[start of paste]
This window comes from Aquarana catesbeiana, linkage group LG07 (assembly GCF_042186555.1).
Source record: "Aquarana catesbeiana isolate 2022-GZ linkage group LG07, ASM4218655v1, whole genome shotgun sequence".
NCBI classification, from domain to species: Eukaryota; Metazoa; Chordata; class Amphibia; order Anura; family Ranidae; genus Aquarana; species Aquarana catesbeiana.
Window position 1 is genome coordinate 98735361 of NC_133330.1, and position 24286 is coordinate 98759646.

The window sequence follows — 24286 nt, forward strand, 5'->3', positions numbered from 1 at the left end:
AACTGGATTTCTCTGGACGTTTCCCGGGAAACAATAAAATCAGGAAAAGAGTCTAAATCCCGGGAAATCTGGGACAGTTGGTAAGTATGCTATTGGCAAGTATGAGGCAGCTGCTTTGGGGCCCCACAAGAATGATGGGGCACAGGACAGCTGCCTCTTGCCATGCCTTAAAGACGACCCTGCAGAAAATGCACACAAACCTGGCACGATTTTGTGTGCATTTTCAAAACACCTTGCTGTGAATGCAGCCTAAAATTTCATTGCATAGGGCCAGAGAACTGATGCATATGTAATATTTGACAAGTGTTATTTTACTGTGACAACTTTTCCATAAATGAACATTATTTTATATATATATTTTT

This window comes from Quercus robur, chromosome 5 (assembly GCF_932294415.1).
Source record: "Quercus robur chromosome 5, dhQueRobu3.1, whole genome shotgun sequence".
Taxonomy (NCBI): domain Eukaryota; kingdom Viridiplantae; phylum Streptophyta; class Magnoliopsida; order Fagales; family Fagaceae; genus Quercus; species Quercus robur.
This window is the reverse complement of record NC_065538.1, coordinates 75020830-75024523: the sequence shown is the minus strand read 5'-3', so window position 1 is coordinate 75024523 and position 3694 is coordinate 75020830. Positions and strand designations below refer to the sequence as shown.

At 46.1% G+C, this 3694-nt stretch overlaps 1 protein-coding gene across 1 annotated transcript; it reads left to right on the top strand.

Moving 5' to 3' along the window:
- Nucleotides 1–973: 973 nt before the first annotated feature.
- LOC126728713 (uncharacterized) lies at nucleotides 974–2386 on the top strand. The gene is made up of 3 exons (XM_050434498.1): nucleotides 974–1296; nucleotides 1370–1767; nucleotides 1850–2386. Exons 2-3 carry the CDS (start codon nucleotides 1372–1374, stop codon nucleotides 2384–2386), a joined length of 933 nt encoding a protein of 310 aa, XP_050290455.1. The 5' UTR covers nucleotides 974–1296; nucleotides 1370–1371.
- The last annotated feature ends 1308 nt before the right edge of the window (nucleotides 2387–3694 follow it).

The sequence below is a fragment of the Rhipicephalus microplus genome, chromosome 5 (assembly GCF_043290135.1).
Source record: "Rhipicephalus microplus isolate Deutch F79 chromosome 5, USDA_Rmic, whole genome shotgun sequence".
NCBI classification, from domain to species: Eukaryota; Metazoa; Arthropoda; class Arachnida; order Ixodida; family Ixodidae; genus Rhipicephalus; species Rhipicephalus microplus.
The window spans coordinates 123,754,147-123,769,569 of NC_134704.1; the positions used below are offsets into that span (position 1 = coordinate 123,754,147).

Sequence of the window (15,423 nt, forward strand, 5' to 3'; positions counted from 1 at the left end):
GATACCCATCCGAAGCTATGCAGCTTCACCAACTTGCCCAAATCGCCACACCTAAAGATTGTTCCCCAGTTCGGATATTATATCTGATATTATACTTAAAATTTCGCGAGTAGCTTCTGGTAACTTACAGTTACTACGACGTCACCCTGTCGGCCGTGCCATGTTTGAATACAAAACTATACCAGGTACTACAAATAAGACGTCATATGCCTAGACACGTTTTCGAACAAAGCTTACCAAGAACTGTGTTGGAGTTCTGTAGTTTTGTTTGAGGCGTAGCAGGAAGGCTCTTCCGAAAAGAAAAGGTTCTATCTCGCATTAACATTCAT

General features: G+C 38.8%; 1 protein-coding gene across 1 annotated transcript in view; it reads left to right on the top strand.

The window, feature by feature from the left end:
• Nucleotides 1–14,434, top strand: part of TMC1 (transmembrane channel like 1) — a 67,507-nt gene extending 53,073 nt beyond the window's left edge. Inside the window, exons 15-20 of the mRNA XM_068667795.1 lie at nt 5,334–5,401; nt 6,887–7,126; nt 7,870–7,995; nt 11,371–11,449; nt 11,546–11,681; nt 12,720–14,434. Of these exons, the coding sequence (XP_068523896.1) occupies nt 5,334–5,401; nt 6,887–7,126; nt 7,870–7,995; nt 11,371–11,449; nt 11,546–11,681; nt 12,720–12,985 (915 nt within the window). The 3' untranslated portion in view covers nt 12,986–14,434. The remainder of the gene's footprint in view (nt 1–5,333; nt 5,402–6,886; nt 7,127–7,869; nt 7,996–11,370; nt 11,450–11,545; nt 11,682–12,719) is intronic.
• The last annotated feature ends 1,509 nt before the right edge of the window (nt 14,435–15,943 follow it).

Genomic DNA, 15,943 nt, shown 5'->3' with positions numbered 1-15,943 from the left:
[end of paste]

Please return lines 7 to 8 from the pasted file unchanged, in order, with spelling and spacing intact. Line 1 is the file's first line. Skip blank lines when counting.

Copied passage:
This window comes from Quercus robur, chromosome 5 (assembly GCF_932294415.1).
Source record: "Quercus robur chromosome 5, dhQueRobu3.1, whole genome shotgun sequence".